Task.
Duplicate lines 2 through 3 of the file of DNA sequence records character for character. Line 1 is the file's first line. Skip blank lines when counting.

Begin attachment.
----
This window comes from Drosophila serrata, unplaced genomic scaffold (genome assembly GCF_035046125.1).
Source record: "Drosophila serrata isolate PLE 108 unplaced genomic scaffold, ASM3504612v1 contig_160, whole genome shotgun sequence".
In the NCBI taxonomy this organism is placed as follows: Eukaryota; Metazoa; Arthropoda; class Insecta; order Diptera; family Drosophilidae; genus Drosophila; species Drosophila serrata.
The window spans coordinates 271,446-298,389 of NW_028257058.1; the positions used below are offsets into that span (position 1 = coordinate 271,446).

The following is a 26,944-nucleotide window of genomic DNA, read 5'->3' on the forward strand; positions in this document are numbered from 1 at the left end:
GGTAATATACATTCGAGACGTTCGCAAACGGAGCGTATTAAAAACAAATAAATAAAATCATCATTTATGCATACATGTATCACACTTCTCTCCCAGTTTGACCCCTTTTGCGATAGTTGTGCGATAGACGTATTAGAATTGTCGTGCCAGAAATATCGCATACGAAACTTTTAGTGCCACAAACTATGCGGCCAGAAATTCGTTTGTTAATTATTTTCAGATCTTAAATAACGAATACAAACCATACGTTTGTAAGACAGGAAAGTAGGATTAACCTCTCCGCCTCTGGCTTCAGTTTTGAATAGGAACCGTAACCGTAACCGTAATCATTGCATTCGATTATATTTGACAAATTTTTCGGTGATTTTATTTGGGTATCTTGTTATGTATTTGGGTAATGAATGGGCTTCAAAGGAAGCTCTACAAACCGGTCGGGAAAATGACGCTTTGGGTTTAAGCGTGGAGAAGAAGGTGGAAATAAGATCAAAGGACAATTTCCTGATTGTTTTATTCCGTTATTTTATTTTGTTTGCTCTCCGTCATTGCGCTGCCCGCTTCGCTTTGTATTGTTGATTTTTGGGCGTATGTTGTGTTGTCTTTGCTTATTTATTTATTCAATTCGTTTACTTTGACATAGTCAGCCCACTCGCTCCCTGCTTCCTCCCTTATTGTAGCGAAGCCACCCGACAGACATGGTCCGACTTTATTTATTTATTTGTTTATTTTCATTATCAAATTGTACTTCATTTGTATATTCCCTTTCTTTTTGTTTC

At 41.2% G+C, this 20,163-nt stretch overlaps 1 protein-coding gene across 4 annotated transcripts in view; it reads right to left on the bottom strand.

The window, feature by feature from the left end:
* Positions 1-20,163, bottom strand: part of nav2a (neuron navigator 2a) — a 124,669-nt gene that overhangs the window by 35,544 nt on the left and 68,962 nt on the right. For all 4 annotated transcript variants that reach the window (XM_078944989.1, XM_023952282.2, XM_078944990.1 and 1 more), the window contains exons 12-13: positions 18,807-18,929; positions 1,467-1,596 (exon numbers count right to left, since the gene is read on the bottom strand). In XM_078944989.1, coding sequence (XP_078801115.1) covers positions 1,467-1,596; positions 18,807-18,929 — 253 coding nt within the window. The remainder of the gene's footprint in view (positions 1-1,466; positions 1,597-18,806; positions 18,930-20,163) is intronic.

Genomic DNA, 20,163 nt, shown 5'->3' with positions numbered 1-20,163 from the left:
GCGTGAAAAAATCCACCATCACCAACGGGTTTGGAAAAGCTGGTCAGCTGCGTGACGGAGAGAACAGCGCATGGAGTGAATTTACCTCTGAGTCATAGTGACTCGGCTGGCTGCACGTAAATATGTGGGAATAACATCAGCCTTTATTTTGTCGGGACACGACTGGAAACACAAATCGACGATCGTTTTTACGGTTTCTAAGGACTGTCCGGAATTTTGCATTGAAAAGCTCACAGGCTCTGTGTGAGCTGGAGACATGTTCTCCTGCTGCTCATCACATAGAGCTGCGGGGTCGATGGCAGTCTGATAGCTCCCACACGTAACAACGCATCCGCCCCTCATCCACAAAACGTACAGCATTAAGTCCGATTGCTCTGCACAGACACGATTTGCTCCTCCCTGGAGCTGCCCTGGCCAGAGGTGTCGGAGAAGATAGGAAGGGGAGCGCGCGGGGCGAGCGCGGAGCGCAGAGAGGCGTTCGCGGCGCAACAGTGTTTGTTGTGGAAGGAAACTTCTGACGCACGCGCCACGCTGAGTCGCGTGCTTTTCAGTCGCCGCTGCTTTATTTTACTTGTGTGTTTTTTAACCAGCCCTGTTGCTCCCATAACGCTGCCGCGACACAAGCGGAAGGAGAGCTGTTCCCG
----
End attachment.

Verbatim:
Source record: "Drosophila serrata isolate PLE 108 unplaced genomic scaffold, ASM3504612v1 contig_160, whole genome shotgun sequence".
In the NCBI taxonomy this organism is placed as follows: Eukaryota; Metazoa; Arthropoda; class Insecta; order Diptera; family Drosophilidae; genus Drosophila; species Drosophila serrata.